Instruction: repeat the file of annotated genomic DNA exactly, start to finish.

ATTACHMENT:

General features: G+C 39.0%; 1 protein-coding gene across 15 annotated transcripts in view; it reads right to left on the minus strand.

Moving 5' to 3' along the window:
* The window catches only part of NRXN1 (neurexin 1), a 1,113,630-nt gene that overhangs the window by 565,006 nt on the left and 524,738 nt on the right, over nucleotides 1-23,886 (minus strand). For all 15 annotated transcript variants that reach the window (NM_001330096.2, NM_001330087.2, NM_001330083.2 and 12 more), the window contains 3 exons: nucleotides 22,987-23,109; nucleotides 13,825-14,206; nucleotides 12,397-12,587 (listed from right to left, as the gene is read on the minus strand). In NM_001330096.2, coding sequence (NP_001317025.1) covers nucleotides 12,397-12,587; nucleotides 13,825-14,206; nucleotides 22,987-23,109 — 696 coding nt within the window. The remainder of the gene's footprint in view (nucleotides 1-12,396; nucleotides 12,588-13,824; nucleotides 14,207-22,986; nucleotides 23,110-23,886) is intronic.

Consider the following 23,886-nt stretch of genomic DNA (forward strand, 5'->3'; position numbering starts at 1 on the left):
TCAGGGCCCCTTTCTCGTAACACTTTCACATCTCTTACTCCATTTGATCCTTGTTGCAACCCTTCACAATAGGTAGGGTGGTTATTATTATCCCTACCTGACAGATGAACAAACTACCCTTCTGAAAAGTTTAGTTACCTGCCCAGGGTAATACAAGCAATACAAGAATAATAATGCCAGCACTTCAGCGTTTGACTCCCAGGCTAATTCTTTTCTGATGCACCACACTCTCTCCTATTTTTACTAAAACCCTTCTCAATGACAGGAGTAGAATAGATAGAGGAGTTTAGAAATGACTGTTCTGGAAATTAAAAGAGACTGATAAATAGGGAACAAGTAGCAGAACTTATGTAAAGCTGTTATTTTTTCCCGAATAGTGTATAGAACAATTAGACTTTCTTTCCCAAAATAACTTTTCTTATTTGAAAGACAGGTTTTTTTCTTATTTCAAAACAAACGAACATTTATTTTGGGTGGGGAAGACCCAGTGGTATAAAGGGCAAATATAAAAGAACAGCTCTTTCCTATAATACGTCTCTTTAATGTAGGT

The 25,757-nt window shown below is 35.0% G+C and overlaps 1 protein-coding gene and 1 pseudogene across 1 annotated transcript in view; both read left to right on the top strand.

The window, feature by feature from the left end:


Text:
General features: G+C 39.0%; 1 protein-coding gene across 15 annotated transcripts in view; it reads right to left on the minus strand.

Moving 5' to 3' along the window:
* The window catches only part of NRXN1 (neurexin 1), a 1,113,630-nt gene that overhangs the window by 565,006 nt on the left and 524,738 nt on the right, over nucleotides 1-23,886 (minus strand). For all 15 annotated transcript variants that reach the window (NM_001330096.2, NM_001330087.2, NM_001330083.2 and 12 more), the window contains 3 exons: nucleotides 22,987-23,109; nucleotides 13,825-14,206; nucleotides 12,397-12,587 (listed from right to left, as the gene is read on the minus strand). In NM_001330096.2, coding sequence (NP_001317025.1) covers nucleotides 12,397-12,587; nucleotides 13,825-14,206; nucleotides 22,987-23,109 — 696 coding nt within the window. The remainder of the gene's footprint in view (nucleotides 1-12,396; nucleotides 12,588-13,824; nucleotides 14,207-22,986; nucleotides 23,110-23,886) is intronic.

Consider the following 23,886-nt stretch of genomic DNA (forward strand, 5'->3'; position numbering starts at 1 on the left):
TCAGGGCCCCTTTCTCGTAACACTTTCACATCTCTTACTCCATTTGATCCTTGTTGCAACCCTTCACAATAGGTAGGGTGGTTATTATTATCCCTACCTGACAGATGAACAAACTACCCTTCTGAAAAGTTTAGTTACCTGCCCAGGGTAATACAAGCAATACAAGAATAATAATGCCAGCACTTCAGCGTTTGACTCCCAGGCTAATTCTTTTCTGATGCACCACACTCTCTCCTATTTTTACTAAAACCCTTCTCAATGACAGGAGTAGAATAGATAGAGGAGTTTAGAAATGACTGTTCTGGAAATTAAAAGAGACTGATAAATAGGGAACAAGTAGCAGAACTTATGTAAAGCTGTTATTTTTTCCCGAATAGTGTATAGAACAATTAGACTTTCTTTCCCAAAATAACTTTTCTTATTTGAAAGACAGGTTTTTTTCTTATTTCAAAACAAACGAACATTTATTTTGGGTGGGGAAGACCCAGTGGTATAAAGGGCAAATATAAAAGAACAGCTCTTTCCTATAATACGTCTCTTTAATGTAGGT

The 25,757-nt window shown below is 35.0% G+C and overlaps 1 protein-coding gene and 1 pseudogene across 1 annotated transcript in view; both read left to right on the top strand.

The window, feature by feature from the left end: